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As of December 2020, the Consolidated Appropriations Act of 2021 (the “Act”) was enacted, which temporarily modified several sections of the Bankruptcy Code. In this article we discuss these recent changes to bankruptcy law including:  

  • Changes to Obtaining Credit 2021
  • Changes to the Deadline for Performance of Obligations 2021
  • Changes to Non-Residential Leases 2021
  • Changes to Utility Service 2021
  • Changes to Discriminatory Treatment Protections 2021
  • Changes to Property of the Estate 2021
  • Changes to Bankruptcy Preferences 2021

As of December 2020, the Consolidated Appropriations Act of 2021 (the “Act”) was enacted, which temporarily modified several sections of the Bankruptcy Code. In this article we discuss these recent changes to bankruptcy law including:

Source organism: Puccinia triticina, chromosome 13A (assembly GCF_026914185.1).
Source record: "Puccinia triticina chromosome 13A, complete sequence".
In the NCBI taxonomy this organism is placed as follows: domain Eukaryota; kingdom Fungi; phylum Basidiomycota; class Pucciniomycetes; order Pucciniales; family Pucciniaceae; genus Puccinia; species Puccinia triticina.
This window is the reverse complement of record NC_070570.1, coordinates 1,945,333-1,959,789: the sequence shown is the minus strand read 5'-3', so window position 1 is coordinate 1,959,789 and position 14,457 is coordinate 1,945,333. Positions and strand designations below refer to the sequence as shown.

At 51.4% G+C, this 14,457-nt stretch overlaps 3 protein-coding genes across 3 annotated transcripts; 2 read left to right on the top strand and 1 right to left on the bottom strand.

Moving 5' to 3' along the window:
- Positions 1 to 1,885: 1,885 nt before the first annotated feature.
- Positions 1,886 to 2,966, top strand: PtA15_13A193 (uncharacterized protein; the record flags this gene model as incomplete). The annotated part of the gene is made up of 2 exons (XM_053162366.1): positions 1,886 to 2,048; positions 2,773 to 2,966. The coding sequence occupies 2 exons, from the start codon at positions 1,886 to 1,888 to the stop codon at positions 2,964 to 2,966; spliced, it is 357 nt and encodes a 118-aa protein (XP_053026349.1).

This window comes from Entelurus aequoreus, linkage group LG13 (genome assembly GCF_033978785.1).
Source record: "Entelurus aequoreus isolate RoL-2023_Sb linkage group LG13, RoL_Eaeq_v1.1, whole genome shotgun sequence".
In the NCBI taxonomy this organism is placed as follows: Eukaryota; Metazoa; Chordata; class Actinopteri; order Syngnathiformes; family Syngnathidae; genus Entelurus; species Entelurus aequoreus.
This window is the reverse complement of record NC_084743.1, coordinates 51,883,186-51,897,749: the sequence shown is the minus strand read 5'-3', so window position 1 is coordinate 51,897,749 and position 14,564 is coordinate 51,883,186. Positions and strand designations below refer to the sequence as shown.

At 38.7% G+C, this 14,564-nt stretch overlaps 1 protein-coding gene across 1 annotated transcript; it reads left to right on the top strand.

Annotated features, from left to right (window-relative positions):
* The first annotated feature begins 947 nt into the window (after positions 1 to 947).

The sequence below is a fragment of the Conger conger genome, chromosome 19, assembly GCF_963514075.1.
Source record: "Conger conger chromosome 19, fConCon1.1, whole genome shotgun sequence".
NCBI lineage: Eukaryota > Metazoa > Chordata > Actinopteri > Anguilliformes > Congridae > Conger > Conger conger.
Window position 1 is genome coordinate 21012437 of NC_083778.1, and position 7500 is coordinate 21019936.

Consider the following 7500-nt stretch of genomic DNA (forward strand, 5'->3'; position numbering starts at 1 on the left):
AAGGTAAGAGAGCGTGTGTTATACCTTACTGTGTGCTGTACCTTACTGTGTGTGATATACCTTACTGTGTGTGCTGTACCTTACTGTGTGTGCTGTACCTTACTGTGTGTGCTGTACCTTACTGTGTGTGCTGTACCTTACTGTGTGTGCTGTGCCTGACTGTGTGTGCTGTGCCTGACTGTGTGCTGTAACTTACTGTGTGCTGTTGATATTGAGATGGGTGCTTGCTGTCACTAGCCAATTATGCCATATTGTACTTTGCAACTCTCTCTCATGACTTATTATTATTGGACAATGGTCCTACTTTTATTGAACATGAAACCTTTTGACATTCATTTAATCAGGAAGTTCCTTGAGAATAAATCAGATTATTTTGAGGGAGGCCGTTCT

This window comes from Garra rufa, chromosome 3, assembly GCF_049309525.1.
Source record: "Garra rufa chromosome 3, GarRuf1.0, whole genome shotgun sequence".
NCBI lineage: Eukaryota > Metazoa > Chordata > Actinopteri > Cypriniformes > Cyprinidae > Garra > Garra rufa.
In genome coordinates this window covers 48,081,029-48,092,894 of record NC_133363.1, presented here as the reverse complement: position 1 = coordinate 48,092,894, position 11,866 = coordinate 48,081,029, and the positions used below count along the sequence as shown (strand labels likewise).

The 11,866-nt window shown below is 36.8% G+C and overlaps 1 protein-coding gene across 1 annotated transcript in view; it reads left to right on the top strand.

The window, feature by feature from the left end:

• Changes to Obtaining Credit 2021
  • Changes to the Deadline for Performance of Obligations 2021
  • Changes to Non-Residential Leases 2021
  • Changes to Utility Service 2021
  • Changes to Discriminatory Treatment Protections 2021
  • Changes to Property of the Estate 2021
  • Changes to Bankruptcy Preferences 2021

Bankruptcy is a legal process designed to help individuals or corporations restructure their debts. There are different types of bankruptcy proceedings, the most common types occurring under Chapter 7 and Chapter 13 of the Bankruptcy Code. For more information on the differences between these two bankruptcy types, click here. This is a big decision and before deciding to file for bankruptcy, you should consider all of your options. Not all debts may be “discharged” through bankruptcy, and therefore, this may not fix all of your debt issues. For more information on what debts may not be discharged in Illinois through bankruptcy, click here.